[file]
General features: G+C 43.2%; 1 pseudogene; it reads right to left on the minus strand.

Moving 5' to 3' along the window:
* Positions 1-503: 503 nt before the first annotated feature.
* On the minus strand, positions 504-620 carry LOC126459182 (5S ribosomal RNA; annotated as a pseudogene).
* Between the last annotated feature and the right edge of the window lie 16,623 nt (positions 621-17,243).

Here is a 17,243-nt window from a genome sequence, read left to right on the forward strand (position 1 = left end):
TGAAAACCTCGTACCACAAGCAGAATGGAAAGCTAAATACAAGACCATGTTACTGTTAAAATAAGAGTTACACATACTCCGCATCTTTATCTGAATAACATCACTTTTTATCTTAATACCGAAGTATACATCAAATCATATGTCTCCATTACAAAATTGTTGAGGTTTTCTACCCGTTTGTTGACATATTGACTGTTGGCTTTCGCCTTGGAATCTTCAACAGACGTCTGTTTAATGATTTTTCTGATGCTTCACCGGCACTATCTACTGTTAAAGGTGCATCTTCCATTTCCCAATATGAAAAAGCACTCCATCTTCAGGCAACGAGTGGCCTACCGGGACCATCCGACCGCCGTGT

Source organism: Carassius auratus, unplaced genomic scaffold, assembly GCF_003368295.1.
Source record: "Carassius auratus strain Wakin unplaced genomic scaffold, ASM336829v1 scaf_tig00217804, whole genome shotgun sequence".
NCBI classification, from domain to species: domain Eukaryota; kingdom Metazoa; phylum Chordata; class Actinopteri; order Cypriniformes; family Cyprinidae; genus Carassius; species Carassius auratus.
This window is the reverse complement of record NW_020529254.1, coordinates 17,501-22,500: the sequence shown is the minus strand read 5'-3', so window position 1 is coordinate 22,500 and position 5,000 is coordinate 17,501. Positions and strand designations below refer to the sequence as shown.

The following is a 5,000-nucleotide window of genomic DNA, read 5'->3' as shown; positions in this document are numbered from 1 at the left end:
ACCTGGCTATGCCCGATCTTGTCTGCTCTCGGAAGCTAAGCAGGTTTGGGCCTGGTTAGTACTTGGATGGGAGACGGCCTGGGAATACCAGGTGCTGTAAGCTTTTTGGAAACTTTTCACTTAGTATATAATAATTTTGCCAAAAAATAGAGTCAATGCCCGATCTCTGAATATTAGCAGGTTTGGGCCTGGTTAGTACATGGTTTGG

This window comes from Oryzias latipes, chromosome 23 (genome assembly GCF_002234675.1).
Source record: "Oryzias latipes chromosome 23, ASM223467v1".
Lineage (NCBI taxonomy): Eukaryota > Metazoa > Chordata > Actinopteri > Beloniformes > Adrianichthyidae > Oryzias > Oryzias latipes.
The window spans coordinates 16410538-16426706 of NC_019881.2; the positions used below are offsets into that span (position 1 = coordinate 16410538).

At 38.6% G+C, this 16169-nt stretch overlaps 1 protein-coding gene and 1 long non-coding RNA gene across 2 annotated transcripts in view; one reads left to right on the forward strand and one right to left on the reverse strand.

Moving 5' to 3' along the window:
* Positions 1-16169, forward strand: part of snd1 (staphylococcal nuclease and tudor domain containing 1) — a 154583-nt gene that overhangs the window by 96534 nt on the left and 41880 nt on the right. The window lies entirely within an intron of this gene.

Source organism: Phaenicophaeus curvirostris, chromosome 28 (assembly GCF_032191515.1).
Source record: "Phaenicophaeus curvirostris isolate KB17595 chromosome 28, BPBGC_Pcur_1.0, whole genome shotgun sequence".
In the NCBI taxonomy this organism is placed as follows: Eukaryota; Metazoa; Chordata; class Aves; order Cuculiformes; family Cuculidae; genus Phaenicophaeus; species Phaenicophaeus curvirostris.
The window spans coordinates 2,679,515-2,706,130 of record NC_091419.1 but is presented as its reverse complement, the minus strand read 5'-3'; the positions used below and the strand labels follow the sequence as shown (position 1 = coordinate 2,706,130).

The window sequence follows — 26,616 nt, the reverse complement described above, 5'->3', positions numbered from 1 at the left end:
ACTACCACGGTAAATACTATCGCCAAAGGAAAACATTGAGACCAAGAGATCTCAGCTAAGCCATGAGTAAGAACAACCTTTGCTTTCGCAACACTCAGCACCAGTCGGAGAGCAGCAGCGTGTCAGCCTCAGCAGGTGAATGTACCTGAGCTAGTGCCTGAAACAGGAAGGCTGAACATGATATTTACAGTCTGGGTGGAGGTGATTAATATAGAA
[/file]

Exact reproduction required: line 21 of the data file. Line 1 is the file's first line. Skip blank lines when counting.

Source organism: Phaenicophaeus curvirostris, chromosome 28 (assembly GCF_032191515.1).